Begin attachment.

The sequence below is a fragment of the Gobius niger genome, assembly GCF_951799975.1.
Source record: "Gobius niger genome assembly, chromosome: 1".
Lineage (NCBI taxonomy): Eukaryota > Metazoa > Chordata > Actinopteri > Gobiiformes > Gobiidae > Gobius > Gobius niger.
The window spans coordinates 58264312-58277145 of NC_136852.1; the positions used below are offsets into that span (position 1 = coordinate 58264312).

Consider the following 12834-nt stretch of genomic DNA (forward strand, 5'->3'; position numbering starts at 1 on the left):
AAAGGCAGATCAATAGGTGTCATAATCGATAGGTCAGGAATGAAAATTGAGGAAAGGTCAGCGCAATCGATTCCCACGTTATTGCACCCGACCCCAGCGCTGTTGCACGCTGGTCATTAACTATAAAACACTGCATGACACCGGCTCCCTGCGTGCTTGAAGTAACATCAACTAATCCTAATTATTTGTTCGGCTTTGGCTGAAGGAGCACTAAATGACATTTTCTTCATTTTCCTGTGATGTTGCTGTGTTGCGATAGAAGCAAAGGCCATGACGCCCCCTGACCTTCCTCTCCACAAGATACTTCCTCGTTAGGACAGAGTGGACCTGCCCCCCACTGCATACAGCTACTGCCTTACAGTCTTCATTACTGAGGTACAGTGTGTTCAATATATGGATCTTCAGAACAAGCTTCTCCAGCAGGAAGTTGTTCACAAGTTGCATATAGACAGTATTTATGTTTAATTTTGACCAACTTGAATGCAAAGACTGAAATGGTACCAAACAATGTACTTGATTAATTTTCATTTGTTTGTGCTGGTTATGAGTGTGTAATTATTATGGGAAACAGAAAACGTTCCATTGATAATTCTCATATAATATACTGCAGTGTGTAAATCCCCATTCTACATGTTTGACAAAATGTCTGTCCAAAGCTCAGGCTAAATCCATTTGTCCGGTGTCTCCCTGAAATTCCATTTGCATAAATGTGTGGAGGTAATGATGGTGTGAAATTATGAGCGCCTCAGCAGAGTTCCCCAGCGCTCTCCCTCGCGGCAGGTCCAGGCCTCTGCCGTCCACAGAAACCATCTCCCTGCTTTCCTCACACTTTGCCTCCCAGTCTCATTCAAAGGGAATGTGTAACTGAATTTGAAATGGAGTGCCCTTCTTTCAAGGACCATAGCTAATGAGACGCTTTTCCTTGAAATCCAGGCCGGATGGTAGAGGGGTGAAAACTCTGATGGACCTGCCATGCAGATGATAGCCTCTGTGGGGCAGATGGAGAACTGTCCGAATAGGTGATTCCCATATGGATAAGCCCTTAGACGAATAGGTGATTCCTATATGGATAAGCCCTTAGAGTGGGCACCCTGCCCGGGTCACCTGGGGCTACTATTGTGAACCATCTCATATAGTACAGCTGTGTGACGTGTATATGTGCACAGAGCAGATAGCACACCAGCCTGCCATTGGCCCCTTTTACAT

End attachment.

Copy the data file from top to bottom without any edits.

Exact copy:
The sequence below is a fragment of the Gobius niger genome, assembly GCF_951799975.1.
Source record: "Gobius niger genome assembly, chromosome: 1".
Lineage (NCBI taxonomy): Eukaryota > Metazoa > Chordata > Actinopteri > Gobiiformes > Gobiidae > Gobius > Gobius niger.
The window spans coordinates 58264312-58277145 of NC_136852.1; the positions used below are offsets into that span (position 1 = coordinate 58264312).

Consider the following 12834-nt stretch of genomic DNA (forward strand, 5'->3'; position numbering starts at 1 on the left):
AAAGGCAGATCAATAGGTGTCATAATCGATAGGTCAGGAATGAAAATTGAGGAAAGGTCAGCGCAATCGATTCCCACGTTATTGCACCCGACCCCAGCGCTGTTGCACGCTGGTCATTAACTATAAAACACTGCATGACACCGGCTCCCTGCGTGCTTGAAGTAACATCAACTAATCCTAATTATTTGTTCGGCTTTGGCTGAAGGAGCACTAAATGACATTTTCTTCATTTTCCTGTGATGTTGCTGTGTTGCGATAGAAGCAAAGGCCATGACGCCCCCTGACCTTCCTCTCCACAAGATACTTCCTCGTTAGGACAGAGTGGACCTGCCCCCCACTGCATACAGCTACTGCCTTACAGTCTTCATTACTGAGGTACAGTGTGTTCAATATATGGATCTTCAGAACAAGCTTCTCCAGCAGGAAGTTGTTCACAAGTTGCATATAGACAGTATTTATGTTTAATTTTGACCAACTTGAATGCAAAGACTGAAATGGTACCAAACAATGTACTTGATTAATTTTCATTTGTTTGTGCTGGTTATGAGTGTGTAATTATTATGGGAAACAGAAAACGTTCCATTGATAATTCTCATATAATATACTGCAGTGTGTAAATCCCCATTCTACATGTTTGACAAAATGTCTGTCCAAAGCTCAGGCTAAATCCATTTGTCCGGTGTCTCCCTGAAATTCCATTTGCATAAATGTGTGGAGGTAATGATGGTGTGAAATTATGAGCGCCTCAGCAGAGTTCCCCAGCGCTCTCCCTCGCGGCAGGTCCAGGCCTCTGCCGTCCACAGAAACCATCTCCCTGCTTTCCTCACACTTTGCCTCCCAGTCTCATTCAAAGGGAATGTGTAACTGAATTTGAAATGGAGTGCCCTTCTTTCAAGGACCATAGCTAATGAGACGCTTTTCCTTGAAATCCAGGCCGGATGGTAGAGGGGTGAAAACTCTGATGGACCTGCCATGCAGATGATAGCCTCTGTGGGGCAGATGGAGAACTGTCCGAATAGGTGATTCCCATATGGATAAGCCCTTAGACGAATAGGTGATTCCTATATGGATAAGCCCTTAGAGTGGGCACCCTGCCCGGGTCACCTGGGGCTACTATTGTGAACCATCTCATATAGTACAGCTGTGTGACGTGTATATGTGCACAGAGCAGATAGCACACCAGCCTGCCATTGGCCCCTTTTACAT